Sierra Designs recently upgraded their DriDown Hoody to ‘Elite’ status with the addition of 850-fill hydrophobic goosedown. It’s a warm, lightweight puffy for the functional minimalists out there.

Sierra Designs Elite DriDown Hoody Features:

  • 20D ripstop nylon fabric lining, polyester/nylon blend face fabric
  • Light PU coating for water/wind resistance
  • 850-fill hydrophobic DriDown insulation
  • Insulated storm flap with anti-snag construction
  • Zippered handwarmer pockets
  • Elasticized cuffs with thumb holes
  • Packs into reversible hand pocket
  • Hood interior has a soft stretch liner
  • Price: $249
Sierra Designs Elite DriDown Hoody

Fending off snowflakes and sleet

Get into the 850-fill down game

You couldn’t quite call Sierra Designs’ design philosophy minimalist; all of the features of a normal puffy jacket are here, but they’ve been re-imagined to get rid of some of the chronic complaints. So, for example, instead of a clever hem adjustment system, they’ve removed those parts and have simply elasticized the waistband. There are no ‘hard’ parts anywhere in the jacket, except for the zippers. That means less items to break, but does it also mean decreased performance?

Of the many reimagined features, the most interesting is the hood, which has no adjustments but is specially tailored to fit closely around the lip of the face.  This is aided in part by a soft, stretchy panel of fabric at the forehead of the jacket that feels gentle against the skin.  If you’re not interested in wearing the hood, it can also be folded down into a rather unsightly protective collar that does an excellent job of creating a seal around your neck.

Sierra Designs Elite DriDown Hoody

The collar seals against the neck quite well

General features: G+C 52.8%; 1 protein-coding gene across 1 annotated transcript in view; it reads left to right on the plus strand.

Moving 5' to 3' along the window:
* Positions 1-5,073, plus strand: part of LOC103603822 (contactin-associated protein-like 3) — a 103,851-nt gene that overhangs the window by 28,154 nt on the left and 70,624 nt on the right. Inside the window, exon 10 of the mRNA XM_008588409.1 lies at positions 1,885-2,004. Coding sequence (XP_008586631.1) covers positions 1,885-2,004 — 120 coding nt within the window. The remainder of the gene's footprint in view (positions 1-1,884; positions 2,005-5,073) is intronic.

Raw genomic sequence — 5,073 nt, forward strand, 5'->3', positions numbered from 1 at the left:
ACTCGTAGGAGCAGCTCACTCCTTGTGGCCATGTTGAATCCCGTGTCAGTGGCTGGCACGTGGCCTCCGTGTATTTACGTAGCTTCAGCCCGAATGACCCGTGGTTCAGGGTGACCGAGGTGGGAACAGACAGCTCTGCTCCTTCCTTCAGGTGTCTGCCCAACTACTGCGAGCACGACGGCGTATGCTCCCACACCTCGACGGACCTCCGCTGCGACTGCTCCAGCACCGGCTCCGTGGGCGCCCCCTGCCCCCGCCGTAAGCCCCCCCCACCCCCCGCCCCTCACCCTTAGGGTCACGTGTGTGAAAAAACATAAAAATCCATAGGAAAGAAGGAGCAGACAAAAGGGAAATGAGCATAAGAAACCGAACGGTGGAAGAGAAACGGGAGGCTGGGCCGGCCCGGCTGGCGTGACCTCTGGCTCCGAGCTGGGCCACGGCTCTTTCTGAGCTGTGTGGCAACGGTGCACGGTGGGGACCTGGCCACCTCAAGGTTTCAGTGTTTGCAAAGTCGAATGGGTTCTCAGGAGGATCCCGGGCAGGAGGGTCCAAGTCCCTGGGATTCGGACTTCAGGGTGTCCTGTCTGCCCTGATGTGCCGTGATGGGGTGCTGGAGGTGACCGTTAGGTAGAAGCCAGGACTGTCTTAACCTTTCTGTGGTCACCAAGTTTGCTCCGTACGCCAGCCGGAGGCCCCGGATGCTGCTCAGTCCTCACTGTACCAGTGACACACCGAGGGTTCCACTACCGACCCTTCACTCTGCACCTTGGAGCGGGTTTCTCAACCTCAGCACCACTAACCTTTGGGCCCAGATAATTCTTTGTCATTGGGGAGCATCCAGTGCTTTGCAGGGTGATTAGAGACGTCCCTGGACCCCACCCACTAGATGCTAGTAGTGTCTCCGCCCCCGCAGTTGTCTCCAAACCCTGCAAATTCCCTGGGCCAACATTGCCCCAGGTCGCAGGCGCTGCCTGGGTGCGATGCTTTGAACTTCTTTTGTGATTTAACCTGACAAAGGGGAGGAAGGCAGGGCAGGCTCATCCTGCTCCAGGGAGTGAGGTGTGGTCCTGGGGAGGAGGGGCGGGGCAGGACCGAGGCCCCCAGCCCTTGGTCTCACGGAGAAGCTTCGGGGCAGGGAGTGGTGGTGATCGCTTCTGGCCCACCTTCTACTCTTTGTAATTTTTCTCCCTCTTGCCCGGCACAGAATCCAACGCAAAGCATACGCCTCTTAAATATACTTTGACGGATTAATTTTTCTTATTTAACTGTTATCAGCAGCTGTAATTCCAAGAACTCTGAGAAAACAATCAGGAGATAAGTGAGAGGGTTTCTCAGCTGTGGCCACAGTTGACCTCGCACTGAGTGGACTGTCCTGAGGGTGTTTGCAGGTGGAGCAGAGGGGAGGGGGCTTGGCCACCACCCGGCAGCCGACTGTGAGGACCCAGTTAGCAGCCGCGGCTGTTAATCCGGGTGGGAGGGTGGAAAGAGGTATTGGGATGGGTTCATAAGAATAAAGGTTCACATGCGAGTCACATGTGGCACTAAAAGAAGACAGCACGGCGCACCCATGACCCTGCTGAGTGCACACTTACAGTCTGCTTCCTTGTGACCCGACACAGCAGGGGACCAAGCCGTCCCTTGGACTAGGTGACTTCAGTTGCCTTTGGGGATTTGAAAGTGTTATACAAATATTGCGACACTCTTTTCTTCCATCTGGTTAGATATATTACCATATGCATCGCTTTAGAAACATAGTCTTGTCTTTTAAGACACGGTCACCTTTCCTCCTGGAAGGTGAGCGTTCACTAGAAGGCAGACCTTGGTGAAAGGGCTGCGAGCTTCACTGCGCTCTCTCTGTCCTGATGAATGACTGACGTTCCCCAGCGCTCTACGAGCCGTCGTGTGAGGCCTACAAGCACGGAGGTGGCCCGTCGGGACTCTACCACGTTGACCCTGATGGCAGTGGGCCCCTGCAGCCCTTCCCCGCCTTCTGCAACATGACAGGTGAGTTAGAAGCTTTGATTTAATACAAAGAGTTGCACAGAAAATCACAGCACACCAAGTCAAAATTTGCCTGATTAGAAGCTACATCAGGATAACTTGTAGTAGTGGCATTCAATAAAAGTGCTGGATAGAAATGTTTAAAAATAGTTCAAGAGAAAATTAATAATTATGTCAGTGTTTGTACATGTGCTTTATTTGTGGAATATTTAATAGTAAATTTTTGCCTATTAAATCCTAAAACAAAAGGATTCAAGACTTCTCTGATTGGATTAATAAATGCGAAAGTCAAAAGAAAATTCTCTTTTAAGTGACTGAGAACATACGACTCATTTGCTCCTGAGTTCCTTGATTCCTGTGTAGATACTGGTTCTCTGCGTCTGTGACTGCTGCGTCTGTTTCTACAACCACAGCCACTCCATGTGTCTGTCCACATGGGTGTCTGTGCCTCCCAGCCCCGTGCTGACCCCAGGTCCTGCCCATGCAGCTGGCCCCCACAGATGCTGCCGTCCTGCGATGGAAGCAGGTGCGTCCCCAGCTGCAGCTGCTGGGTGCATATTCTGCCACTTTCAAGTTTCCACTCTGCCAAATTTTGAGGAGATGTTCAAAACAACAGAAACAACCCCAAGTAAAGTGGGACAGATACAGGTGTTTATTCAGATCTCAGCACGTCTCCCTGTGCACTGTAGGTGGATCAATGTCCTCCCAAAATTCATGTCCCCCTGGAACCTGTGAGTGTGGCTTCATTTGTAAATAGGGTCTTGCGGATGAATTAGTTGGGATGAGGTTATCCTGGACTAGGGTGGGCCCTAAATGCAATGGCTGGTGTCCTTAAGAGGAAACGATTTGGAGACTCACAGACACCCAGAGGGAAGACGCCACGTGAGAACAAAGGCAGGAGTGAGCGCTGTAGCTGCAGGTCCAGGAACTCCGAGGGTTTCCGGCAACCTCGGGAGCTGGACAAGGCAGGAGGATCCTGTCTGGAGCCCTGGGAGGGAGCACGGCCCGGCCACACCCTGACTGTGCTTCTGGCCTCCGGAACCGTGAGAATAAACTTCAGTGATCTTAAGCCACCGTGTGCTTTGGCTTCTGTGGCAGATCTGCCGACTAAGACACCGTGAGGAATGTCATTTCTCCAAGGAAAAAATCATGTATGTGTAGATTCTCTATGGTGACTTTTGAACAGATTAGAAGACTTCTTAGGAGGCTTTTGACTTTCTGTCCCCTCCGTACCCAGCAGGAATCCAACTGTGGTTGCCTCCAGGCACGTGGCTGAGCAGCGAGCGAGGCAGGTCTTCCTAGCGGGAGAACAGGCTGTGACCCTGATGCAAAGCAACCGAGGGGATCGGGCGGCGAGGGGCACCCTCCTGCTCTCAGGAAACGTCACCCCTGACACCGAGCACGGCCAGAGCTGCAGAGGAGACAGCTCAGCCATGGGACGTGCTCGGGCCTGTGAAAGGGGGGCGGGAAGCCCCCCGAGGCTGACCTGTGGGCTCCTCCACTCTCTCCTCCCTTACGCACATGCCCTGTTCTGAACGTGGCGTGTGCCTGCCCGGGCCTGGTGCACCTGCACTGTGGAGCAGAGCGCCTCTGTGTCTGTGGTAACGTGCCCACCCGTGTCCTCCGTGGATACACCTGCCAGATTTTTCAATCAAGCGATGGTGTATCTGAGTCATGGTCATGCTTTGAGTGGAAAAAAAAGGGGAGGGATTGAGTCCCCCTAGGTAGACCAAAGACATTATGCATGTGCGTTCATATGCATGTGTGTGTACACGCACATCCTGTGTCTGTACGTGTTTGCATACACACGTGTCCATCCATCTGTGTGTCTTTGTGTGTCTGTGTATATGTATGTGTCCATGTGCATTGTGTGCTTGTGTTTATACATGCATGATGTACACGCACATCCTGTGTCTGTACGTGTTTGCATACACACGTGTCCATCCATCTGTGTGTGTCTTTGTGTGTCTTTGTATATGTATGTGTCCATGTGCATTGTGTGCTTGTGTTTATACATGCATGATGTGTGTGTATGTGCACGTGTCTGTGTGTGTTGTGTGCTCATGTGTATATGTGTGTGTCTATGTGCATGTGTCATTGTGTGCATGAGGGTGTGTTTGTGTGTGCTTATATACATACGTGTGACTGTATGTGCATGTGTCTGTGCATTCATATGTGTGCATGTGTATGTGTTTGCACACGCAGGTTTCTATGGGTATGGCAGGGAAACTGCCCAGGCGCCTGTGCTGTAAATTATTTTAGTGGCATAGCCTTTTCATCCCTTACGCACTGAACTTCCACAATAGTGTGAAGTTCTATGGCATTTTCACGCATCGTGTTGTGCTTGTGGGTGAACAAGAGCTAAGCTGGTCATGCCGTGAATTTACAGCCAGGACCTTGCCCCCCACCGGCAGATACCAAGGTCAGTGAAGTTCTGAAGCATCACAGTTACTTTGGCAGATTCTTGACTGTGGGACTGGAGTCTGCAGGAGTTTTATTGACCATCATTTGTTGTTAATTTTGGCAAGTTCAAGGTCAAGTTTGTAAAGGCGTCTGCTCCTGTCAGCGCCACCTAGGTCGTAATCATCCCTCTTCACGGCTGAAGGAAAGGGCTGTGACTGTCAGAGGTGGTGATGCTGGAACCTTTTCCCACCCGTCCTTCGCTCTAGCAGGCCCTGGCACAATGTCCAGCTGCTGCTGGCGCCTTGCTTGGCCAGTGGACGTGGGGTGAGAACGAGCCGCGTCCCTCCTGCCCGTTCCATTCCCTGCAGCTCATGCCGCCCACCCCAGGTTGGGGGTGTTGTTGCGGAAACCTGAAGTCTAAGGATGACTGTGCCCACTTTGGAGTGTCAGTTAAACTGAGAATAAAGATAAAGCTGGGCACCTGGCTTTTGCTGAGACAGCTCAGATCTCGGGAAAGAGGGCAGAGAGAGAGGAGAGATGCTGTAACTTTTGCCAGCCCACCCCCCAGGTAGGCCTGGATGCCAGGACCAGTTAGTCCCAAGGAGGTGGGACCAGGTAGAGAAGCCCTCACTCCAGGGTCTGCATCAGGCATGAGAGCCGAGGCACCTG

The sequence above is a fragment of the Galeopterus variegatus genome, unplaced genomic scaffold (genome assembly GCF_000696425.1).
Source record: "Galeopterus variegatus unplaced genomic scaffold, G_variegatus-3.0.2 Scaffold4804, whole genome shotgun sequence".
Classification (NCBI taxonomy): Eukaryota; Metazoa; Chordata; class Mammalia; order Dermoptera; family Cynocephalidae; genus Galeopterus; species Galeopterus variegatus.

At the other end of the hoody are two tiny thumb holes in the ends of each sleeve.  These thumb holes are sealed over with a soft, stretchy fabric which do nothing to encumber freedom of motion – the important part here is that the thumb holes automatically seal up when you’re not using them, so you won’t get any drafts coming through above the cuff of the sleeve.

One of Sierra Designs’ biggest contributions to the industry was its popularization of hydrophobic down.  We tested one of their earliest DriDown jackets and have been pleased with the stuff ever since.  DriDown, as almost everyone now knows, is harder to get wet and tends to dry more quickly than untreated down.\

Sierra Designs Elite DriDown Hoody

Thumbholes, anyone?

Sierra Designs chose to supplement this with the addition of a light polyurethane layer, which adds something to the wind and water resistance of the jacket.  It didn’t affect the feel of the jacket, but theoretically it also may have decreased breathability a tad. Really though, does anyone care about the breathability of down garments? With the rise of active insulators in the last couple of years, I only use down puffies for sedentary activities are just sitting around campsites while backpacking.